Spring 2018

Iyabo Osiapem, Africana Studies

AFST 251: Caribbean languages and Identities. COLL 300 credit possible. This course can serve as the language requirement for Africana Studies. The goal of this course is to take a select number of students during Spring Break to Barbados to collect language data to be used for either senior thesis or projects. Students will learn more about the history of the island and the effect that English colonization has on the population.

Francie Cate-Arries, Modern Languages and Literatures

HISP 150, “Madrid Capital, 1808-2018”. This Freshman Seminar taught in Spanish explores how Spanish writers and artists from the 18th century to the present inscribe the "place" of Madrid--literary landscapes, imagined spaces, geographical locations--according to changing concepts of Spanish history, cultural identity, and modes of representation. We study the representations of Madrid in art, literature, journalism, and film.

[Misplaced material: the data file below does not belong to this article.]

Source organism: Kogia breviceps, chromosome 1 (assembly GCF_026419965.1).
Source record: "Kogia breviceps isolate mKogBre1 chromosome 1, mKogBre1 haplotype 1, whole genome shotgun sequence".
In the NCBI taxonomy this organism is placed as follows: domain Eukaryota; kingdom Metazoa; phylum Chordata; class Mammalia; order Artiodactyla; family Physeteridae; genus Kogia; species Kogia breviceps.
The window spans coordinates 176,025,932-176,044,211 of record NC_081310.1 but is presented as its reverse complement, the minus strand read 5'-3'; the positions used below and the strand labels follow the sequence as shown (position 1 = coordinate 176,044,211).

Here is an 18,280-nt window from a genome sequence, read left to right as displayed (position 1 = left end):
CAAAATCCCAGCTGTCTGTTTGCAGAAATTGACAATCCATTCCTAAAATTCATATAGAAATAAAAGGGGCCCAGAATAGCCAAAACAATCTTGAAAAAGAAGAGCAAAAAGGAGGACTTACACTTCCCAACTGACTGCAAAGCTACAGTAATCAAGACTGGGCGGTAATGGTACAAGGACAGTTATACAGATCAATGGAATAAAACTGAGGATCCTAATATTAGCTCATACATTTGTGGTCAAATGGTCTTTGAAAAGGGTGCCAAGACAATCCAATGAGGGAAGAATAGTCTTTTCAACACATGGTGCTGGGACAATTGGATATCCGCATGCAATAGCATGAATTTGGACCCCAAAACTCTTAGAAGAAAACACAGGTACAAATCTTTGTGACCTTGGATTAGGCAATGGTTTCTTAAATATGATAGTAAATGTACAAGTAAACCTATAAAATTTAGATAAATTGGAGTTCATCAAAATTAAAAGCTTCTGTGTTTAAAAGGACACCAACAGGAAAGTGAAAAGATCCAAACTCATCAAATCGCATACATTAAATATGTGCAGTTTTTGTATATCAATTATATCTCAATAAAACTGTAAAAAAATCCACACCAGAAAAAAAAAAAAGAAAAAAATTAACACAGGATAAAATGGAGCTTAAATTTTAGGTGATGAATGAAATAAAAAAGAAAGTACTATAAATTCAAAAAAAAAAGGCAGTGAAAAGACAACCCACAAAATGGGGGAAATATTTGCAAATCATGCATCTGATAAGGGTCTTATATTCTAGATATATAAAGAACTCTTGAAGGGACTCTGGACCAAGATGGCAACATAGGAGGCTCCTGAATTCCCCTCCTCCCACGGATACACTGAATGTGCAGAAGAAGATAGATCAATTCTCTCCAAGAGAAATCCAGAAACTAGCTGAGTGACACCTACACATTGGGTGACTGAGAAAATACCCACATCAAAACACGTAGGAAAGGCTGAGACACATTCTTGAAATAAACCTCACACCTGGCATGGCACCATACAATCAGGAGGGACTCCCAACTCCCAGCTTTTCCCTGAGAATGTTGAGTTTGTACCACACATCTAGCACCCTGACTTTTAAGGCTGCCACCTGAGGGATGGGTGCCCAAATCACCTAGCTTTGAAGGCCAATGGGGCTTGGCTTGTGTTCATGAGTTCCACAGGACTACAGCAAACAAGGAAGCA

Summer 2018

Marc Raphael, Religious Studies, Germany and Czech Reublic

The Third Reich, National Socialism, and the Jews in Germany and Prague. Select students and faculty will travel throughout Germany and Czech Republic for 11 days exploring first hand major Holocaust sites. Some sites included Munich, Dachau Concentration Memorial Site, Documentation Centre at the Nazi Party Rally Grounds and Nuremberg Trials museums in Nuremberg, Prague, Terezin, Military History Museum in Dresen, and the Wannsee Conference Center in Berlin. Can fulfill COLL 300 for students taking RELG 309 "The Holocaust", or other related 3-credit courses, in Spring 2018 or in 2018-19.

Jacqueline Rodriguez and Jacob Sims, School of Education, Cuba